But the District may have to eventually implement Secure Communities, a controversial federal program that requires law enforcement officials to share arrest information with immigration officials. A new Frontline series focuses on Secure Communities, the deportation process and hidden abuses in immigrant detention centers. The program, “Lost in Detention,” was the result of a collaboration with American University’s Investigative Reporting Workshop
Reporter Maria Hinojosa recently spoke with PBS NewsHour’s Hari Sreenivasan about the possibility that more sexual abuse is taking place in detention centers than is reported. “If you’re an immigrant who is detained in a detention center,” Hinojosa said, “and you’re an immigrant with papers or without, if you are sexually assaulted by a guard while you’re in a detention center, you may not have any legal right to hold anyone accountable.”
You can watch the first part of the Frontline series below:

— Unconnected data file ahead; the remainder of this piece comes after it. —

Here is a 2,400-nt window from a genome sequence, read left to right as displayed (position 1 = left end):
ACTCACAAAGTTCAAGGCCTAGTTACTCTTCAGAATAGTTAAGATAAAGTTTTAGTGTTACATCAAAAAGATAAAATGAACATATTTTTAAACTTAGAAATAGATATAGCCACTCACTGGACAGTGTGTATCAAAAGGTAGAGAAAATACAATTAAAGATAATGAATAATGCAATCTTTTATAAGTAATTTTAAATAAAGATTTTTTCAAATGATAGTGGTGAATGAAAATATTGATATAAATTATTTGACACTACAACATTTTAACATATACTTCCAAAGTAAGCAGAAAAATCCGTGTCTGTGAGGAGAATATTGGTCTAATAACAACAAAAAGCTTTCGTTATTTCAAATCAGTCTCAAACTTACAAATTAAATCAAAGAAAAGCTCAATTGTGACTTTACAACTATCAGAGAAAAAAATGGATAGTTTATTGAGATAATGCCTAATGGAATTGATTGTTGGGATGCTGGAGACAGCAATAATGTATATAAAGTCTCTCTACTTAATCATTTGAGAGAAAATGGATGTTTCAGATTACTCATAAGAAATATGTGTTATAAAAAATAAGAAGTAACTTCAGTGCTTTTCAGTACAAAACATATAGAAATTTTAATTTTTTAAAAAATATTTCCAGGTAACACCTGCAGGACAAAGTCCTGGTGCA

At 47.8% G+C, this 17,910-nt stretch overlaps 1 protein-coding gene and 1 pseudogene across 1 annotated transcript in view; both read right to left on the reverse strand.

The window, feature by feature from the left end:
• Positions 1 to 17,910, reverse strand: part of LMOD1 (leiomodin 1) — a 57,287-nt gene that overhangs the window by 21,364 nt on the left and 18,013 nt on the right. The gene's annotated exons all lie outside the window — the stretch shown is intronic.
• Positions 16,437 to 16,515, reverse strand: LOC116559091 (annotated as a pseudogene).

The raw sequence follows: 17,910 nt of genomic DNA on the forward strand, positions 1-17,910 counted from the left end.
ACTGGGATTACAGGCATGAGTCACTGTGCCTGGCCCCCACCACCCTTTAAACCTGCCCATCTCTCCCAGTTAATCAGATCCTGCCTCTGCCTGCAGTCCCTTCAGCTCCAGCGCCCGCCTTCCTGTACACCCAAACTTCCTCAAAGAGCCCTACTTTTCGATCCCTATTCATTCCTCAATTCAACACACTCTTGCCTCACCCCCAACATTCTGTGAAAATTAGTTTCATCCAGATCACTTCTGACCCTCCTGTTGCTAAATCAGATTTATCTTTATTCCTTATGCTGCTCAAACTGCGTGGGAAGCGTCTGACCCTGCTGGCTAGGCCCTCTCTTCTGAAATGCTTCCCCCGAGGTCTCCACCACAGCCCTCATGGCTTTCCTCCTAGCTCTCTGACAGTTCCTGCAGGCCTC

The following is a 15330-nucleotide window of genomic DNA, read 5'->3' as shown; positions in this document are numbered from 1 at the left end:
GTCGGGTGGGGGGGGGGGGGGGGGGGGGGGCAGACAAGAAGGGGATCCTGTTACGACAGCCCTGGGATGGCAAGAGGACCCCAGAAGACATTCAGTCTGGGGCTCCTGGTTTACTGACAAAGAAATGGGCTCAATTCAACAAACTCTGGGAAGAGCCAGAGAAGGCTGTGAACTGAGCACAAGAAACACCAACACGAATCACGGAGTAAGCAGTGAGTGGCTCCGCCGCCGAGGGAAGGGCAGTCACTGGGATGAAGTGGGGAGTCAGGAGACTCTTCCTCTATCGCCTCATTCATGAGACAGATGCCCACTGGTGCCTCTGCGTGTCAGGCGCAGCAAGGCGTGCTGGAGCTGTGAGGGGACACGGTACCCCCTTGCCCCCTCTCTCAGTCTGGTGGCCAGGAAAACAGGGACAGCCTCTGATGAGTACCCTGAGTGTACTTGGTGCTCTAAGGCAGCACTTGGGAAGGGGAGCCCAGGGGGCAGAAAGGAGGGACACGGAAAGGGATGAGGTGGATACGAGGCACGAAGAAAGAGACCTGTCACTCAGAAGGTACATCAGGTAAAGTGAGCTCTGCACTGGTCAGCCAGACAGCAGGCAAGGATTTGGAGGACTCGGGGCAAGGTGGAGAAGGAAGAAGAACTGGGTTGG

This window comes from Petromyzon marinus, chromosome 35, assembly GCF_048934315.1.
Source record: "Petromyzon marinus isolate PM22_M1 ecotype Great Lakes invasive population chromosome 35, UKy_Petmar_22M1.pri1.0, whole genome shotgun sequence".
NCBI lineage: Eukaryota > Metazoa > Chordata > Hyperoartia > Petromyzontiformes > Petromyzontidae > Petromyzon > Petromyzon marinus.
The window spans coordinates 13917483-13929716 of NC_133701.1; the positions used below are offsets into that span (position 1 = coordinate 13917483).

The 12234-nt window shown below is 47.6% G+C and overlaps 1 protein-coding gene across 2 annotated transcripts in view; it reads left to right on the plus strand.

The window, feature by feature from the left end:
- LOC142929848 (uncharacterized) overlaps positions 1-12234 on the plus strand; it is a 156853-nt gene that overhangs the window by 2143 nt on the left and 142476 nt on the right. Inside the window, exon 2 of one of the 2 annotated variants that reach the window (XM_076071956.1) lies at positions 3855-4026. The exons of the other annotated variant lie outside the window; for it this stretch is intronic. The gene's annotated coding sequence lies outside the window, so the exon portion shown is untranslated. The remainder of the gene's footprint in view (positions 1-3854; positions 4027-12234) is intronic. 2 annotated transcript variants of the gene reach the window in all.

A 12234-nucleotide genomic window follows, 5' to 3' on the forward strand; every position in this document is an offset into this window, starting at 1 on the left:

Undocumented Guatemalan immigrants are body searched before boarding a deportation flight to Guatemala City, Guatemala at Phoenix-Mesa Gateway Airport on June 24, 2011 in Mesa, Arizona.
The United States has deported more people over the past fiscal year than ever before, according to U.S. Immigration and Customs Enforcement.
ICE deported 396,906 people between October 2010 and September 2011. About 55 percent of those deported had been convicted of felonies or misdemeanors.
“These year-end totals indicate that we are making progress, with more convicted criminals, recent border crossers, egregious immigration law violators and immigration fugitives being removed from the country than ever before,” ICE Director John Morton said in a press release.
ICE officials see the deportation numbers as positive, but the agency has come under heat for its recent practices, particularly over the controversial Secure Communities program. It directs local police departments to share finger prints and other arrest information with immigration officials. Critics say domestic violence victims and witnesses have been deported as a result, and that can foster distrust between immigrant communities and police. Federal officials have announced reforms, although there is still skepticism over how such changes will be implemented.
D.C. has yet to implement Secure Communities, but it may soon be mandatory around the country.